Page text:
Deal With Neglect
Eyesores, trash in yards, junk and unlicensed cars, trucks, RV’s, boats, abandoned structures, poorly maintained rental units and owner occupied homes, and homeless camps. A sign of the times?
Except for the homeless camps, I don’t think so; we’ve had these conditions for many years. Granted its’ getting worst and seems to have spread to many previously untouched neighborhoods. Why? An overabundance of housing due to a shrinking and aging population. Investors and speculators who purchased a lot of single and multiple family housing units, to engage in the rental business, only to see the demand evaporate due to a lack of jobs in the area.
Neglect by home owners due to a lack of energy, money, and motivation to maintain their homes. What can we do?
The city needs to fairly and aggressively enforce the housing and building codes. In my opinion that hasn’t been the case. Possible tools to addressing these problems include, but may not be limited to the following: Review, evaluate, and if necessary make changes or enact legislation that will provide a means to stabilize the condition and maintenance of our housing stock. More emphasis on rental units, periodic and yearly inspections in conjunction with the health department. Financial aid using low-interest loans or grants to improve or maintain owner occupied homes. A one-time offer to cover one third of the cost of demolition of a structure that has been condemned, up to a maximum of $15,000. Widen streets prior to re-paving projects to accommodate parking and to ensure the passage of fire-fighting equipment. Thus making the neighborhood a more desirable area to reside in.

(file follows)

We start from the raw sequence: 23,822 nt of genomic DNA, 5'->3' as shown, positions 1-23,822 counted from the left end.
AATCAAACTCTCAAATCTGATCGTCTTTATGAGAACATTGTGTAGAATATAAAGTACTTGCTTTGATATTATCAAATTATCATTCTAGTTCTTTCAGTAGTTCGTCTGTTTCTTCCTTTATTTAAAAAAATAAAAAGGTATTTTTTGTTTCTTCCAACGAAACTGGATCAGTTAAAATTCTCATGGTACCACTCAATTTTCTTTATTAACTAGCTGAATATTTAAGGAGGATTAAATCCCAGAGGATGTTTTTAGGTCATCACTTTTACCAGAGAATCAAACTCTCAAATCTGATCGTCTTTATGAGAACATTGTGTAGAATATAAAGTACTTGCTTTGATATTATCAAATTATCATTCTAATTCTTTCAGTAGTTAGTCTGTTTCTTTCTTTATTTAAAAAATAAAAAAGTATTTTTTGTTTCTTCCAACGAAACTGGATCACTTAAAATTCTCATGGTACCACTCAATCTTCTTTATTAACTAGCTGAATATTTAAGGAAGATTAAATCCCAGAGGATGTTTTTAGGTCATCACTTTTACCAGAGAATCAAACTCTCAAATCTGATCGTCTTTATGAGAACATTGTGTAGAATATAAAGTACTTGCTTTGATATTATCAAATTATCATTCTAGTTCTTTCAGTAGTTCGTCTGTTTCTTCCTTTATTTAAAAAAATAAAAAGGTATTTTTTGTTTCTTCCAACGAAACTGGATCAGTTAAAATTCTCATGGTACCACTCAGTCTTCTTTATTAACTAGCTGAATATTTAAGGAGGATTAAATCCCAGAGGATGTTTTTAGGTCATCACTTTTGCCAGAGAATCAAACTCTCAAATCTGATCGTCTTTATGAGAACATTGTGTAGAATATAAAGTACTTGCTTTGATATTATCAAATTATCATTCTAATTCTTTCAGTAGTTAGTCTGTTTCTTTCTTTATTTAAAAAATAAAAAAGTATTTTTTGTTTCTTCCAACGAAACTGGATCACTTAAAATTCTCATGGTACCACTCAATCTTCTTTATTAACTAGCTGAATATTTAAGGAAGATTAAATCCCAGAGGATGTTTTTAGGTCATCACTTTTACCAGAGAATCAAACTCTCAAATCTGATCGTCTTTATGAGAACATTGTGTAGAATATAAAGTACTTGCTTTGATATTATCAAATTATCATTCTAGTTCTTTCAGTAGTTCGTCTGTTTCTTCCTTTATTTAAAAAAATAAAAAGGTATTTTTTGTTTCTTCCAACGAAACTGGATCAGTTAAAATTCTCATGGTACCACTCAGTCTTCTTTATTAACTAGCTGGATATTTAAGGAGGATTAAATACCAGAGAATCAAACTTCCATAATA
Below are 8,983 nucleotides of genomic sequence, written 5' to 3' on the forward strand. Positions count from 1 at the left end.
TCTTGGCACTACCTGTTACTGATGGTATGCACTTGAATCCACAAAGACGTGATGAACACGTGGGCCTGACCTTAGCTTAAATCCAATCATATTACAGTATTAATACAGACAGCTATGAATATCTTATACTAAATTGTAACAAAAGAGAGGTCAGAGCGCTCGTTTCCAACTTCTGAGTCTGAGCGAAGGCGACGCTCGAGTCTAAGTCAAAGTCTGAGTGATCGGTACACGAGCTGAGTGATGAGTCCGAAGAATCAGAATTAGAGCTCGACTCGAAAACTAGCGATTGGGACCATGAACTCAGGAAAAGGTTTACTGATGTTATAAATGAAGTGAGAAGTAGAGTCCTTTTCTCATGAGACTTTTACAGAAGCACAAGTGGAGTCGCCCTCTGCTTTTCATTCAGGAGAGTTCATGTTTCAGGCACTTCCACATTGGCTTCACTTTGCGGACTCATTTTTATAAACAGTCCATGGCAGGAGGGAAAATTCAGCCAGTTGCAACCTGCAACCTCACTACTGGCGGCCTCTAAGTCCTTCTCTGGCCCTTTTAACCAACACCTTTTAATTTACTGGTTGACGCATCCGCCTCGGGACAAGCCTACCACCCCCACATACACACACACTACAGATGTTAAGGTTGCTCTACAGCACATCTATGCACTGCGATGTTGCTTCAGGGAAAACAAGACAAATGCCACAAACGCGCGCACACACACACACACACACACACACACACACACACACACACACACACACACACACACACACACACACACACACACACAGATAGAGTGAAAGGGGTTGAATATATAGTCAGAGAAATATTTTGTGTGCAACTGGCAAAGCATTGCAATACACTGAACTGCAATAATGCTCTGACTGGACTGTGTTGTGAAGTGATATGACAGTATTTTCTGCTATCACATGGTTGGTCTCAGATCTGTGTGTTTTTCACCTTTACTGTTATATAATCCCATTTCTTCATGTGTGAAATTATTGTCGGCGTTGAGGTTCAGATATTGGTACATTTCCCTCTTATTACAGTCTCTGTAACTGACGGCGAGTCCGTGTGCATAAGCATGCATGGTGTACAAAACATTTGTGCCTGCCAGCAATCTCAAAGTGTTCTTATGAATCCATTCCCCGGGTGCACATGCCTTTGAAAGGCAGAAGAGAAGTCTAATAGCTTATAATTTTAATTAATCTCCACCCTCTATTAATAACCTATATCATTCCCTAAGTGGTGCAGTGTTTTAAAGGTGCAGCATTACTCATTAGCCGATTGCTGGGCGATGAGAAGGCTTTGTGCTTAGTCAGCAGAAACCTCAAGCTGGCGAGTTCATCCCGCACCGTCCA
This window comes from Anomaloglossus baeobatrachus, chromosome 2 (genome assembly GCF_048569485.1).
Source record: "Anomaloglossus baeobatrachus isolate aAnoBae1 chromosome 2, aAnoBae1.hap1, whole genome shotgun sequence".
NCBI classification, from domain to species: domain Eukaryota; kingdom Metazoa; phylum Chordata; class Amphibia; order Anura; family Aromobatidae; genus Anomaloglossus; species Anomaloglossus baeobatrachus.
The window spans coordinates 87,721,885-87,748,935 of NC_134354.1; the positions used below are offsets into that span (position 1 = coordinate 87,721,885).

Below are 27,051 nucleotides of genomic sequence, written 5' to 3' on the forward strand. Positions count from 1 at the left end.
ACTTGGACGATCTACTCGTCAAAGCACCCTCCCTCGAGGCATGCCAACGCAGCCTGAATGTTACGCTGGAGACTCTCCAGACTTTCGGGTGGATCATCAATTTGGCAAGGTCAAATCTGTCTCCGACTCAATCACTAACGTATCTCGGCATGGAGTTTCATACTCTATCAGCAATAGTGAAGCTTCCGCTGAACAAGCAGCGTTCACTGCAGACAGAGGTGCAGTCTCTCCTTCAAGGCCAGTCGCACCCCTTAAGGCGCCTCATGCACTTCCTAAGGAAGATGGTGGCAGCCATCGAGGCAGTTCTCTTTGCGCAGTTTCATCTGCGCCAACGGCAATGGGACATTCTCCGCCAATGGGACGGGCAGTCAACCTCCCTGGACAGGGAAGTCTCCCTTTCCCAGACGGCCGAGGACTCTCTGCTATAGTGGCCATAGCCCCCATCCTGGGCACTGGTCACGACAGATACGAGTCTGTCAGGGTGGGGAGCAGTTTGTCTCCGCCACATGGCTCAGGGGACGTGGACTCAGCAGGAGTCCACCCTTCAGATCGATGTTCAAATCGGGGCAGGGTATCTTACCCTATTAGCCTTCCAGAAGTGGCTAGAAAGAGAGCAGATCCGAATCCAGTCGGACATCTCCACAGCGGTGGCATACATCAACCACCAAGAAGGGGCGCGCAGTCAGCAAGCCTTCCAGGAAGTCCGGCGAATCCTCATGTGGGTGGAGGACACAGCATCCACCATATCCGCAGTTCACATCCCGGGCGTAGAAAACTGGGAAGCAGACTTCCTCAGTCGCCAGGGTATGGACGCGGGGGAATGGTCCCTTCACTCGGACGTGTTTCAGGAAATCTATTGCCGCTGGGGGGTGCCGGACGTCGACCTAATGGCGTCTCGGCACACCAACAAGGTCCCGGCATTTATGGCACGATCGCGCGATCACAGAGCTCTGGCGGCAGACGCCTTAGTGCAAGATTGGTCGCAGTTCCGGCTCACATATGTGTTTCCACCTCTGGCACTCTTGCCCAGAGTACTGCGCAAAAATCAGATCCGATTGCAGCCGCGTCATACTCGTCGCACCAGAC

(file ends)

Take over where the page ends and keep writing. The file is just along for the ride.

What about the homeless encampments? They’re definitely an eyesore, and are usually located on private or public property without the permission of the owner(s). They need to be eliminated for a number of reasons, unsightly, unhealthy, unsanitary, illegal, and a safety risk to the occupants and citizens to mention a few. That’s the easy part.
What do we do with the people that are living in these camps. We (the city) need to work through, and with, our social service agencies, churches, and volunteer organizations to create a self-sustaining housing alternative with the goal to help the homeless transition back into the mainstream of society. Raise your voices and be heard — its’ your city and our government.